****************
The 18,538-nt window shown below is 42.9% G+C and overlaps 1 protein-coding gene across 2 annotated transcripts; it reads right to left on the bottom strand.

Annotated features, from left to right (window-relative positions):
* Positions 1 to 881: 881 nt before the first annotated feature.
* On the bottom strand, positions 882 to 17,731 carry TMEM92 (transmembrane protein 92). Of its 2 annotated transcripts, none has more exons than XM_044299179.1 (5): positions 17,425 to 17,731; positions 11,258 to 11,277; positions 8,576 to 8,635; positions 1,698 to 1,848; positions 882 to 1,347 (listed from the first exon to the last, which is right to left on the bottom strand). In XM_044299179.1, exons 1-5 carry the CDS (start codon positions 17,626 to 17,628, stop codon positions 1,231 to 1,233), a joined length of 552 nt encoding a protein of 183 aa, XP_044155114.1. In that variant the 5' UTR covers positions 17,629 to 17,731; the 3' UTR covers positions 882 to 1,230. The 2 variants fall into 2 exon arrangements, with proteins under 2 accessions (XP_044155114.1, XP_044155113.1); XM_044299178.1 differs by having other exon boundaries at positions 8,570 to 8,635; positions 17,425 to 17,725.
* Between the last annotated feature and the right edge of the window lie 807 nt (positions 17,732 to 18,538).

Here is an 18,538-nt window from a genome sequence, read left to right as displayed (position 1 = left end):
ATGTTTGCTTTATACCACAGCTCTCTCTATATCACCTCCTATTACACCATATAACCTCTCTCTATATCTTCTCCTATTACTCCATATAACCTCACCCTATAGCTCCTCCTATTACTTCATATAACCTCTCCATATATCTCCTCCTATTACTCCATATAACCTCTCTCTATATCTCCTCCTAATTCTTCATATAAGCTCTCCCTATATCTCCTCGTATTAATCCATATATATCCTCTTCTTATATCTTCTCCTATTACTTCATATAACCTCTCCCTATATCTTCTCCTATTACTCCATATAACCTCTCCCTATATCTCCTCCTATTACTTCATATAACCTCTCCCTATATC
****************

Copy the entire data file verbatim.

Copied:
The 18,538-nt window shown below is 42.9% G+C and overlaps 1 protein-coding gene across 2 annotated transcripts; it reads right to left on the bottom strand.

Annotated features, from left to right (window-relative positions):
* Positions 1 to 881: 881 nt before the first annotated feature.
* On the bottom strand, positions 882 to 17,731 carry TMEM92 (transmembrane protein 92). Of its 2 annotated transcripts, none has more exons than XM_044299179.1 (5): positions 17,425 to 17,731; positions 11,258 to 11,277; positions 8,576 to 8,635; positions 1,698 to 1,848; positions 882 to 1,347 (listed from the first exon to the last, which is right to left on the bottom strand). In XM_044299179.1, exons 1-5 carry the CDS (start codon positions 17,626 to 17,628, stop codon positions 1,231 to 1,233), a joined length of 552 nt encoding a protein of 183 aa, XP_044155114.1. In that variant the 5' UTR covers positions 17,629 to 17,731; the 3' UTR covers positions 882 to 1,230. The 2 variants fall into 2 exon arrangements, with proteins under 2 accessions (XP_044155114.1, XP_044155113.1); XM_044299178.1 differs by having other exon boundaries at positions 8,570 to 8,635; positions 17,425 to 17,725.
* Between the last annotated feature and the right edge of the window lie 807 nt (positions 17,732 to 18,538).

Here is an 18,538-nt window from a genome sequence, read left to right as displayed (position 1 = left end):
ATGTTTGCTTTATACCACAGCTCTCTCTATATCACCTCCTATTACACCATATAACCTCTCTCTATATCTTCTCCTATTACTCCATATAACCTCACCCTATAGCTCCTCCTATTACTTCATATAACCTCTCCATATATCTCCTCCTATTACTCCATATAACCTCTCTCTATATCTCCTCCTAATTCTTCATATAAGCTCTCCCTATATCTCCTCGTATTAATCCATATATATCCTCTTCTTATATCTTCTCCTATTACTTCATATAACCTCTCCCTATATCTTCTCCTATTACTCCATATAACCTCTCCCTATATCTCCTCCTATTACTTCATATAACCTCTCCCTATATC